Tuttle Savors Controller Victory, Thanks the Mayor

Times Staff Writer

A day after his triumph at the polls, Rick Tuttle arrived Wednesday at City Hall to outline his plans as Los Angeles’ new city controller and to thank a man who helped get him the job.

Tuttle met privately with Mayor Tom Bradley to thank him for his endorsement and chose the mayor’s conference room for his first press briefing since defeating Studio City attorney Dan Shapiro 54% to 46% in Tuesday’s lone race for citywide office.

Tuttle and Shapiro were relative unknowns vying for a relatively obscure office until Tuttle emerged during the waning days of the campaign with a direct mail blitz and radio commercials that blanketed city households.

In his first bid for citywide office, Tuttle, a 45-year-old community college trustee, depended heavily on endorsements from elected officials, especially Bradley. And his strategy worked to such an extent that instead of the close race that both sides had envisioned, Tuttle came away with a convincing victory.


The Shapiro camp attributed its loss to two key factors: Tuttle’s ability to raise more money in the runoff--after having been outspent in the primary--and Bradley’s popularity with voters, especially in black communities.

“The mayor went out on the limb,” said Rick Taylor, Shapiro’s campaign manager. “He did virtually more for Tuttle than he has done for any other candidate (in the past). Rick owes his election to the mayor.”

At his news conference, Tuttle admitted that Bradley’s support “was a very important part” of his winning campaign. He insisted, however, that the mayor’s backing was only part of a broader range of support.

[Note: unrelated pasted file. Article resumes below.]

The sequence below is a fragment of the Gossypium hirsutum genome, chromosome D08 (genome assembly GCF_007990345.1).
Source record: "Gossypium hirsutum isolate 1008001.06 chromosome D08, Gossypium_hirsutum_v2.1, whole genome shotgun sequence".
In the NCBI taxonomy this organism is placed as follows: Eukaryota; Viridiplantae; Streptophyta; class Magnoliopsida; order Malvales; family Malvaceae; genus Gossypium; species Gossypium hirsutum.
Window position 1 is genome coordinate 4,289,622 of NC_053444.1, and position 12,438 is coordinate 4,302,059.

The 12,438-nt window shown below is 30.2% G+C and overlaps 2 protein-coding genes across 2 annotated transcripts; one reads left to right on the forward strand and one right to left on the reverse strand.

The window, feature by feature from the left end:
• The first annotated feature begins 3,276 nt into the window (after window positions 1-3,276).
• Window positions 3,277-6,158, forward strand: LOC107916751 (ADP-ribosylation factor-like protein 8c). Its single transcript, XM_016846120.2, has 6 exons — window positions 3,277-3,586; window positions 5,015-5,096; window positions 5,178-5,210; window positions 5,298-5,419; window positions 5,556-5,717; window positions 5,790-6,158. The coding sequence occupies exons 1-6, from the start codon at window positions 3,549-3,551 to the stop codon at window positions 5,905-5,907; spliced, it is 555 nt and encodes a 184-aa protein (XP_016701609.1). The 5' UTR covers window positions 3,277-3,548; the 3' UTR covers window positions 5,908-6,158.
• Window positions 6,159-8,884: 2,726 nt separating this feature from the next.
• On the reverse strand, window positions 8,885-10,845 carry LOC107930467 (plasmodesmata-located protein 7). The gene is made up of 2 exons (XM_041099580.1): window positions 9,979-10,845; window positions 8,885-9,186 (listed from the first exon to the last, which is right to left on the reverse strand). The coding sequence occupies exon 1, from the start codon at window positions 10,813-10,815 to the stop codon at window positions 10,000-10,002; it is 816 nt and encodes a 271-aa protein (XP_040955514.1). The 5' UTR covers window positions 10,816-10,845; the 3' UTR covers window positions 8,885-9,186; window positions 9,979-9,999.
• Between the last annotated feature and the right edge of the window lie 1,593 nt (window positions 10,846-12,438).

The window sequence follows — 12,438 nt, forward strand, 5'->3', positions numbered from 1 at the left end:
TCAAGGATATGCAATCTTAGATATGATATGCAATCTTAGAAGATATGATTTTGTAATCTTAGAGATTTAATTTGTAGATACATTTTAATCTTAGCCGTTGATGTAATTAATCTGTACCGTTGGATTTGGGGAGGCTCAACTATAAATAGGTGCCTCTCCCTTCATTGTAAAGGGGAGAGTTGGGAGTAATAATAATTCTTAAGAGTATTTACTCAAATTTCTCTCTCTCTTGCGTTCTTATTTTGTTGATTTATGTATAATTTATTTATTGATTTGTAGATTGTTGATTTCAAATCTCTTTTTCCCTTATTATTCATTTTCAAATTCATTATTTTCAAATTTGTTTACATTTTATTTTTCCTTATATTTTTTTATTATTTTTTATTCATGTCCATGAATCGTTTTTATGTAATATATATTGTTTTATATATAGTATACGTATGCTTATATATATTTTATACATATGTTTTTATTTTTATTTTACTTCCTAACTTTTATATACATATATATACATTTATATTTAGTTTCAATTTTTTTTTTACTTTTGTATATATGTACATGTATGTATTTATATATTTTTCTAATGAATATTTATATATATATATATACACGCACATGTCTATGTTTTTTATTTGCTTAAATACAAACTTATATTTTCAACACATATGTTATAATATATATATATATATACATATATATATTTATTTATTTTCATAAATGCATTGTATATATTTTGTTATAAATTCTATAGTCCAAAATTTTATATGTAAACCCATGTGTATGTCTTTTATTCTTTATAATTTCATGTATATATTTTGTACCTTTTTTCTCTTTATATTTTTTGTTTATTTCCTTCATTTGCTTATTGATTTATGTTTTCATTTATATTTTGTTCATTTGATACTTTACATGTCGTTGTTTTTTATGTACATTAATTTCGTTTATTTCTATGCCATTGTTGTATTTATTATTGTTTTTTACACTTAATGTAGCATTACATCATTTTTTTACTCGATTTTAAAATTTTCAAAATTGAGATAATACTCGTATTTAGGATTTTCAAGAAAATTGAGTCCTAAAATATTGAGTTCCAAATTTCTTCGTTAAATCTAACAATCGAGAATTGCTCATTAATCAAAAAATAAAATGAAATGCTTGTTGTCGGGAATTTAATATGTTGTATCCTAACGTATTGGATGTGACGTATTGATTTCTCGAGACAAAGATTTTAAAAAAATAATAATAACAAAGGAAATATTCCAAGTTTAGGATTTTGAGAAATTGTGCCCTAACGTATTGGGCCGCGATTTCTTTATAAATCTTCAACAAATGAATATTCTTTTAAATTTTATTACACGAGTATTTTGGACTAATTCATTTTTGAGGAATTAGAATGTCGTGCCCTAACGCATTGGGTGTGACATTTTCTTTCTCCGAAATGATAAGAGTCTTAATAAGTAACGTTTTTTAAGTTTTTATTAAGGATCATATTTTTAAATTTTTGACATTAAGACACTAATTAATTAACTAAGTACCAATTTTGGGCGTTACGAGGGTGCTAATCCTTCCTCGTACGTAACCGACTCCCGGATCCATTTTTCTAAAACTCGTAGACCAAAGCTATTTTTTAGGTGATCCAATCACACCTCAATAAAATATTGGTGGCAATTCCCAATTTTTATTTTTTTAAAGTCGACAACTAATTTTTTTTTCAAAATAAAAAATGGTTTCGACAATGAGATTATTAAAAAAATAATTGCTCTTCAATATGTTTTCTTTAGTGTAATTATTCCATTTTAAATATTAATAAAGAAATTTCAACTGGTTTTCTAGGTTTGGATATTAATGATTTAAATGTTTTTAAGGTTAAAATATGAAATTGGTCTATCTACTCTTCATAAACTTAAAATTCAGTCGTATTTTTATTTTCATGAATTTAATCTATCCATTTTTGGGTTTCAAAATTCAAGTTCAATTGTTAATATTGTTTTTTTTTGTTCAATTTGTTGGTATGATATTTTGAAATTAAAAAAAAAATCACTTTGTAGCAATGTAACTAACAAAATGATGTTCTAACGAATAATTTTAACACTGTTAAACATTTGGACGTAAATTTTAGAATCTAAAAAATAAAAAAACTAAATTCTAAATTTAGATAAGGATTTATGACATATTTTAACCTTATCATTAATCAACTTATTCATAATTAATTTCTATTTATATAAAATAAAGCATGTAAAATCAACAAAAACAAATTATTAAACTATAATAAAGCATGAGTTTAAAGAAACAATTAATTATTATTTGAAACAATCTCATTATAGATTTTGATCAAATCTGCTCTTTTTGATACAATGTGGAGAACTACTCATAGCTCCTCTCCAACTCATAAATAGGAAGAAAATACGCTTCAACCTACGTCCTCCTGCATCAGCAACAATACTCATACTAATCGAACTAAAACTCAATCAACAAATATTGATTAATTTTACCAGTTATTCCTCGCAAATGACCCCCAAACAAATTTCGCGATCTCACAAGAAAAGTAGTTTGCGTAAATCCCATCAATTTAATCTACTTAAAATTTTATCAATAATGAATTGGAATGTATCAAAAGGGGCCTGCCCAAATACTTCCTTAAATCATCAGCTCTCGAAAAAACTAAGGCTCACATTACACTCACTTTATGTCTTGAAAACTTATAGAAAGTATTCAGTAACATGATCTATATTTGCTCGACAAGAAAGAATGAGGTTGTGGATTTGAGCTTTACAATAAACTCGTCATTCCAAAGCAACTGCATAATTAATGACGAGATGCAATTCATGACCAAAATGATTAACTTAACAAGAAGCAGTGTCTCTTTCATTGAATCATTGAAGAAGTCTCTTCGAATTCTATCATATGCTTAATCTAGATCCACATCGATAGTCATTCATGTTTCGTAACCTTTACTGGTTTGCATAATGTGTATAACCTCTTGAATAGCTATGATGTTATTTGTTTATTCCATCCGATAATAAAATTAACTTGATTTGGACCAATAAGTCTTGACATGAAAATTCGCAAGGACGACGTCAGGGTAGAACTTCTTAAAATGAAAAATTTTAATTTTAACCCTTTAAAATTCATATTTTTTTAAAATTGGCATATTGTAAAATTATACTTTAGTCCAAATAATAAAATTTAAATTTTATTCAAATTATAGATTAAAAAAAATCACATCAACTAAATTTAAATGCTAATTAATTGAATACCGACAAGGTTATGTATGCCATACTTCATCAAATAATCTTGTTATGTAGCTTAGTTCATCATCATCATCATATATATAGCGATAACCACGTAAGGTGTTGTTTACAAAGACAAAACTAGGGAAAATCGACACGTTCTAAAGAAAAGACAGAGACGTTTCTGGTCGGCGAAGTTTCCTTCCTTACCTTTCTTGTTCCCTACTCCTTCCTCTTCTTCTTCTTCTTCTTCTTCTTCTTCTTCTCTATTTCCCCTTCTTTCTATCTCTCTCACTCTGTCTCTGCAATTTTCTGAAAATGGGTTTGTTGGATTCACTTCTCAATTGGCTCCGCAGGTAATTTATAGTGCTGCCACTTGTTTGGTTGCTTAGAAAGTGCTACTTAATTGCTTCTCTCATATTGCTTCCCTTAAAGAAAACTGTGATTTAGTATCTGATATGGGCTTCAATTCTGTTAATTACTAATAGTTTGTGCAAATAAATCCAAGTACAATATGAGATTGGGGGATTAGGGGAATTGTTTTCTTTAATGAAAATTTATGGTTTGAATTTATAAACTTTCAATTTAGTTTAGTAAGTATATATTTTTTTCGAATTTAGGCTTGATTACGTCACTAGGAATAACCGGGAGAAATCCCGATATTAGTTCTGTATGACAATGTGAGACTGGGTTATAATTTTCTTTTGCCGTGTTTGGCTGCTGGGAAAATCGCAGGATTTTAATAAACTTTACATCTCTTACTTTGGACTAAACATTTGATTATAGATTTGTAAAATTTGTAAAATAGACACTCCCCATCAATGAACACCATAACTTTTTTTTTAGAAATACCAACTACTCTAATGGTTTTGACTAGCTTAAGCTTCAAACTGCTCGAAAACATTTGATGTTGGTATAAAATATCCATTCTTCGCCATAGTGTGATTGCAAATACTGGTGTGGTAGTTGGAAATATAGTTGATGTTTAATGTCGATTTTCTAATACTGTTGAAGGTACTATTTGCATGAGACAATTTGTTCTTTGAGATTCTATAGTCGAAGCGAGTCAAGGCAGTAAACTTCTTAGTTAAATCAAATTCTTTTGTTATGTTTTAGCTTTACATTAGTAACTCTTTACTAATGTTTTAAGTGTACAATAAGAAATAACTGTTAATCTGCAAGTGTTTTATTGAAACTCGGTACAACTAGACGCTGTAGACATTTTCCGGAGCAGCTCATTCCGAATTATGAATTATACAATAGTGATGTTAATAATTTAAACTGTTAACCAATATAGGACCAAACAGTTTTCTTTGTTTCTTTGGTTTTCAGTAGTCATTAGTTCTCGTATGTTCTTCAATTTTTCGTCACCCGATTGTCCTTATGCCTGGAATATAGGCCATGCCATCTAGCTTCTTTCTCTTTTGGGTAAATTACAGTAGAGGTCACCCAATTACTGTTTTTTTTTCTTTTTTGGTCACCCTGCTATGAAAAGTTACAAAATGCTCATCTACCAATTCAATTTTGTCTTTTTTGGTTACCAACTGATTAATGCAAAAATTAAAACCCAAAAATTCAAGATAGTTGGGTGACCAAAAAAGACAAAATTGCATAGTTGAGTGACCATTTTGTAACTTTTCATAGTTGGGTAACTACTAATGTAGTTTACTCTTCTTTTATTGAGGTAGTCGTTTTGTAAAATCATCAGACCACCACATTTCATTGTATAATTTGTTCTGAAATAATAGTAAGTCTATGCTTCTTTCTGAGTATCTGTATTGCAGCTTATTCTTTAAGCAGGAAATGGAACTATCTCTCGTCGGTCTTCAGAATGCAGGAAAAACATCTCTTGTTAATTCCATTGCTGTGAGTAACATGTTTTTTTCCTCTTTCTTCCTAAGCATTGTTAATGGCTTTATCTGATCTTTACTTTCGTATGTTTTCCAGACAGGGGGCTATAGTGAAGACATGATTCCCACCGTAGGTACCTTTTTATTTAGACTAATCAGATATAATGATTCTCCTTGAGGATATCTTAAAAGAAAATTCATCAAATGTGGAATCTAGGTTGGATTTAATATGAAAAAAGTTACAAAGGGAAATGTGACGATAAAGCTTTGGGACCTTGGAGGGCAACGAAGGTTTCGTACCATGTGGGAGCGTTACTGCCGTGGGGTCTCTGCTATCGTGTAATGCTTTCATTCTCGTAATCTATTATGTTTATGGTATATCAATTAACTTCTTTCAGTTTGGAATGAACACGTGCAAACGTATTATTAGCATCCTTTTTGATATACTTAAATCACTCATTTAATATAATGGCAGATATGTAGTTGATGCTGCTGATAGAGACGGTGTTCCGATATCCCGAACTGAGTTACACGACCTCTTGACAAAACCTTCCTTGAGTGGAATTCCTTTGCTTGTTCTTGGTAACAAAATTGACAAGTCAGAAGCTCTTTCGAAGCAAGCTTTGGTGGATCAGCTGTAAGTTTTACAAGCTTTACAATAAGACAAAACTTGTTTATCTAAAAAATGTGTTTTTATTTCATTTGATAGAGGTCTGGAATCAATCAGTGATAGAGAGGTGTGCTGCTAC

In the last days of the campaign, Bradley’s familiar face could be seen on tens of thousands of pro-Tuttle postcards and placards. Copies of newspaper articles reporting his endorsement were distributed in neighborhoods. Computerized letters signed by Bradley flooded Democratic households. And Tuttle’s saturation radio commercials, featuring Bradley and aimed at a predominantly black audience, urged voters to go to the polls.


A breakdown of the votes showed that the strategy paid off. Shapiro won in council districts in the San Fernando Valley, but Tuttle had a nearly a 5-1 margin in three council districts--the 8th, 9th and 10th--with large black populations.

Guiding Light

Tuttle’s campaign was run by the firm of Berman-D’Agostino Campaigns Inc. The Westside consulting firm is associated with the Berman-Waxman organization, an influential Democratic group founded by Reps. Howard Berman of Studio City and Henry Waxman of Los Angeles. That organization’s reputation also stood to be tarnished by a Tuttle loss.

In the city attorney’s race in April, the Berman-Waxman organization saw its candidate--Lisa Specht--defeated by James K. Hahn, the current controller. Tuttle also finished behind Shapiro as both men made the runoffs.


Ann Hollister, who managed the Specht campaign and then took over Tuttle’s general election bid, insisted that the situation did not put additional pressure on the campaign. She added, however, that Tuttle strategists were pessimistic about his chances until they realized that Shapiro was not going to supplement his television campaign with a direct mail effort.

The Tuttle campaign also received some late donations and loans--$40,000 was reported on Monday alone--that were used to pay for additional voter turnout efforts.

$65,000 in Debt

In the end, Tuttle said his campaign has left him about $65,000 in debt. Shapiro spent nearly $150,000 of his own money, plus $125,000 from his father in both the primary and general elections.


All told, Shapiro reported raising about $400,000, most of it during the primary campaign. Tuttle reported raising about $250,000 in the general election and $170,000 in the primary.

At his news conference Wednesday, Tuttle told reporters that, as controller, he will be “looking hard” at ways to strengthen the office’s auditing capabilities and to speed audits of city departments. He said he will step down from his community college seat on July 1, when he takes over as controller.